When: Tonight, 8:30 MST/10:30 EST
Where: Staples Center, Los Angeles, CA
Watch: FSNAZ (locally), NBA League Pass
Tonight, the 4-5 Phoenix Suns will take on the 3-5 Los Angeles Lakers on the road at the Staples Center. The Suns will attempt to bounce back from a hard-fought overtime loss against the Chicago Bulls on Wednesday night, in order to get back to the .500 mark.
The Lakers will not be led by their new head coach (and former Suns' head coach) Mike D'Antoni. Mr. Pringles is coming off of knee surgery and already effectively ruled himself out of tonight's match-up when asked about his coaching debut..."Not Friday, I’m thinking Sunday." Instead, the Lakers will be coached by the 2-1 interim coach Bernie Bickerstaff.
The other familiar face in Laker Land, Steve Nash, will not be playing tonight as he is still recovering from a partially fractured fibula that he injured against Portland in the second game of the season.
Not only that, but back-up guard Steve Blake is also day-to-day with an abdominal injury. If Blake is out, third string rookie point guard Darius Morris will start in his place against the Suns. This could prove to be a significant advantage for Phoenix as Morris posted only 1 point, 1 assist, and 2 rebounds in his first start against San Antonio this past Tuesday.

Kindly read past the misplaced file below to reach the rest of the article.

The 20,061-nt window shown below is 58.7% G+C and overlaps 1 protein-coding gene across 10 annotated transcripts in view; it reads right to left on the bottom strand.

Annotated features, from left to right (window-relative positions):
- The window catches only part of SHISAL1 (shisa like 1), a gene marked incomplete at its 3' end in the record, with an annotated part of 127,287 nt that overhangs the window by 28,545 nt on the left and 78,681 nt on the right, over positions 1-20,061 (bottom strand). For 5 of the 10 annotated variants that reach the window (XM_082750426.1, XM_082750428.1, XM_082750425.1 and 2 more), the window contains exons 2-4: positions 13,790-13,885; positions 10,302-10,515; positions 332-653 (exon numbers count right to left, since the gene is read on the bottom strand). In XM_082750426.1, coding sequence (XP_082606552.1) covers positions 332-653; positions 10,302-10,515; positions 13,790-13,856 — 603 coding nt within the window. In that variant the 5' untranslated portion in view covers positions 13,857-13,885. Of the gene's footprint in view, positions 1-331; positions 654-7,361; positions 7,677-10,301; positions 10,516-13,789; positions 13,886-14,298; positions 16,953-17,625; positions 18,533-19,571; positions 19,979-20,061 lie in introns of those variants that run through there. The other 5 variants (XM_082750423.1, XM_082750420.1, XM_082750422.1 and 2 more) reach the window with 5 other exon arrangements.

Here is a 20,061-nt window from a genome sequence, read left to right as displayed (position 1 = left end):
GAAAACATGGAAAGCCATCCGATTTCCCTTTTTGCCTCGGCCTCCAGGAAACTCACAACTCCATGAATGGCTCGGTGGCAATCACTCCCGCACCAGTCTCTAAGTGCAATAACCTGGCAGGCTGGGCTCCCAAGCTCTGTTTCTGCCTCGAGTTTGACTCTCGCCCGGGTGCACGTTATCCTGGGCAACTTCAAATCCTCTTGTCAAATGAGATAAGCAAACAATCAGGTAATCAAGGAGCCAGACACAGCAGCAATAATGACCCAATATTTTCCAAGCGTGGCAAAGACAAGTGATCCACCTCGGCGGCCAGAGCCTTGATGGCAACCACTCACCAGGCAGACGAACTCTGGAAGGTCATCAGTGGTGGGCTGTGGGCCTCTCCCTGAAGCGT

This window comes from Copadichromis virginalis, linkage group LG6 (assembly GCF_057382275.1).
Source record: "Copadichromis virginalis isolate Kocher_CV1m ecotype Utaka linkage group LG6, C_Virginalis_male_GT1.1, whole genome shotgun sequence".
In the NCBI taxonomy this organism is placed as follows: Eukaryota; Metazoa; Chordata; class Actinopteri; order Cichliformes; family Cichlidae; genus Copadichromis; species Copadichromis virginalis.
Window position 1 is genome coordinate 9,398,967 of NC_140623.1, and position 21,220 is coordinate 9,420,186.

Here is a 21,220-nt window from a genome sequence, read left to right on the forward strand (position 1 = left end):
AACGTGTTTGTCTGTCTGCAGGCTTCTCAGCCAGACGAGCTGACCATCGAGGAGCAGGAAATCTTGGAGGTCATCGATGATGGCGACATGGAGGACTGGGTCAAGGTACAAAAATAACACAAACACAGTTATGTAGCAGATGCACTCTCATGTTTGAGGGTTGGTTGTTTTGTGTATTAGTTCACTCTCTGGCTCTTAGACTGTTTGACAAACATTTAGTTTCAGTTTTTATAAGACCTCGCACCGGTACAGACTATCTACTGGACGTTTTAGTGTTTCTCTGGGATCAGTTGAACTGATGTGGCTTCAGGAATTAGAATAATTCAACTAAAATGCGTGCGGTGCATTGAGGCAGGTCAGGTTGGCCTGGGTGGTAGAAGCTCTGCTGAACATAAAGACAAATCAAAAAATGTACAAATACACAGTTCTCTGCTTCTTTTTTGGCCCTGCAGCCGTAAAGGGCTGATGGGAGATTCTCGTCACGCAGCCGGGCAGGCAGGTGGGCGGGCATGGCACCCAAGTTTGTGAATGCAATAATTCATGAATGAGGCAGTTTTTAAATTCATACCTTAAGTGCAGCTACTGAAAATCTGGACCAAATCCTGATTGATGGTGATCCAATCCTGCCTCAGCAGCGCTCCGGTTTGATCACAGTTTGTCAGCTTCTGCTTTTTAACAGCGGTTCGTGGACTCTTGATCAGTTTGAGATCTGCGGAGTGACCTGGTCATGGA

2012-2013 OVERALL NBA RANKINGS PER GAME
Suns: 99.0 (8th) Lakers: 96.5 (19th)
Suns 44.3 (8th): Lakers: 47.4 (3rd)
Suns: 20.6 (20th) Lakers: 20.1 (24th)
Suns: 104.0 (29th) Lakers: 93.1 (10th)
This is a physically and mentally wounded Laker team who is in flux and searching for an identity. The Lakers will be without
our their new head coach and starting point guard, and may be without their backup point guard as well. Goran Dragic has shown he is a very capable first option on offense, and this would be a perfect opportunity for him to be used as such. In addition, Dwight Howard is still not 100% after suffering a back injury and having surgery at the end of last season, and while Howard at 75% is still better than nearly every other center in the game, it does give Gortat the chance to use his agility and mobility around the rim to get off shots that he normally wouldn't dare attempt, and somewhat help him with rebounding as well.